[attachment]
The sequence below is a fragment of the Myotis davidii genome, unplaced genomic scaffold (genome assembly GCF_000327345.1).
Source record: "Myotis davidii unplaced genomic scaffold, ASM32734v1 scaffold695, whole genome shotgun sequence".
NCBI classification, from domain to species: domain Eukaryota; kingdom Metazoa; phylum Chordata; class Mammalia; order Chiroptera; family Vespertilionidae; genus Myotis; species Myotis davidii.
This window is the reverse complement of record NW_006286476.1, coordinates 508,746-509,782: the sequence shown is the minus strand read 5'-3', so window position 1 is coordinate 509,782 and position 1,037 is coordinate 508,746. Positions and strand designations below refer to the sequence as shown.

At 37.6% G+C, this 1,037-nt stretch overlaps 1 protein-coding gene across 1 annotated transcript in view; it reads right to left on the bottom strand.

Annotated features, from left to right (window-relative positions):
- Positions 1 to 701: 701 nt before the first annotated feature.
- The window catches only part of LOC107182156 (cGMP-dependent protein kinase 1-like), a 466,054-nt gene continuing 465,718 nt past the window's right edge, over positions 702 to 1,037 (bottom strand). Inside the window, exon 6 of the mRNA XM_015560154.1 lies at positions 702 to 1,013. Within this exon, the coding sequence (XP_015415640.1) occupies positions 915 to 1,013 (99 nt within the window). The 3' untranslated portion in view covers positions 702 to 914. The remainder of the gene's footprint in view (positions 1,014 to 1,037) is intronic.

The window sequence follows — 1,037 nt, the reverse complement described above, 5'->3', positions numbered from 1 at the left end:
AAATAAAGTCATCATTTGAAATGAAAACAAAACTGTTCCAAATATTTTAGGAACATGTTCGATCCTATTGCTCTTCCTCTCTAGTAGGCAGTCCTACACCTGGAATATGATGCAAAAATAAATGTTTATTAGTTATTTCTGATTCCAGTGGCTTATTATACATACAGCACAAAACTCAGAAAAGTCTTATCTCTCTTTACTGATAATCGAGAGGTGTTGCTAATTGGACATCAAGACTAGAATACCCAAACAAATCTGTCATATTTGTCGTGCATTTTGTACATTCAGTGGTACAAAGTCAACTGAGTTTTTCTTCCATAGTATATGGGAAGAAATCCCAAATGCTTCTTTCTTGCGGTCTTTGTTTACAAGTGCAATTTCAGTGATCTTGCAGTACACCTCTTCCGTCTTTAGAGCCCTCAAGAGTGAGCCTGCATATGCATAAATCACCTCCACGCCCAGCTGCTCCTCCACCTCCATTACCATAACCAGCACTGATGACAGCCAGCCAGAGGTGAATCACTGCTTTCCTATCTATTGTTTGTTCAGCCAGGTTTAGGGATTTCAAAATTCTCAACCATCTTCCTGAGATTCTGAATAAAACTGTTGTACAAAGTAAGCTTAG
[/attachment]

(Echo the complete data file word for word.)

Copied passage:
The sequence below is a fragment of the Myotis davidii genome, unplaced genomic scaffold (genome assembly GCF_000327345.1).
Source record: "Myotis davidii unplaced genomic scaffold, ASM32734v1 scaffold695, whole genome shotgun sequence".
NCBI classification, from domain to species: domain Eukaryota; kingdom Metazoa; phylum Chordata; class Mammalia; order Chiroptera; family Vespertilionidae; genus Myotis; species Myotis davidii.
This window is the reverse complement of record NW_006286476.1, coordinates 508,746-509,782: the sequence shown is the minus strand read 5'-3', so window position 1 is coordinate 509,782 and position 1,037 is coordinate 508,746. Positions and strand designations below refer to the sequence as shown.

At 37.6% G+C, this 1,037-nt stretch overlaps 1 protein-coding gene across 1 annotated transcript in view; it reads right to left on the bottom strand.

Annotated features, from left to right (window-relative positions):
- Positions 1 to 701: 701 nt before the first annotated feature.
- The window catches only part of LOC107182156 (cGMP-dependent protein kinase 1-like), a 466,054-nt gene continuing 465,718 nt past the window's right edge, over positions 702 to 1,037 (bottom strand). Inside the window, exon 6 of the mRNA XM_015560154.1 lies at positions 702 to 1,013. Within this exon, the coding sequence (XP_015415640.1) occupies positions 915 to 1,013 (99 nt within the window). The 3' untranslated portion in view covers positions 702 to 914. The remainder of the gene's footprint in view (positions 1,014 to 1,037) is intronic.

The window sequence follows — 1,037 nt, the reverse complement described above, 5'->3', positions numbered from 1 at the left end:
AAATAAAGTCATCATTTGAAATGAAAACAAAACTGTTCCAAATATTTTAGGAACATGTTCGATCCTATTGCTCTTCCTCTCTAGTAGGCAGTCCTACACCTGGAATATGATGCAAAAATAAATGTTTATTAGTTATTTCTGATTCCAGTGGCTTATTATACATACAGCACAAAACTCAGAAAAGTCTTATCTCTCTTTACTGATAATCGAGAGGTGTTGCTAATTGGACATCAAGACTAGAATACCCAAACAAATCTGTCATATTTGTCGTGCATTTTGTACATTCAGTGGTACAAAGTCAACTGAGTTTTTCTTCCATAGTATATGGGAAGAAATCCCAAATGCTTCTTTCTTGCGGTCTTTGTTTACAAGTGCAATTTCAGTGATCTTGCAGTACACCTCTTCCGTCTTTAGAGCCCTCAAGAGTGAGCCTGCATATGCATAAATCACCTCCACGCCCAGCTGCTCCTCCACCTCCATTACCATAACCAGCACTGATGACAGCCAGCCAGAGGTGAATCACTGCTTTCCTATCTATTGTTTGTTCAGCCAGGTTTAGGGATTTCAAAATTCTCAACCATCTTCCTGAGATTCTGAATAAAACTGTTGTACAAAGTAAGCTTAG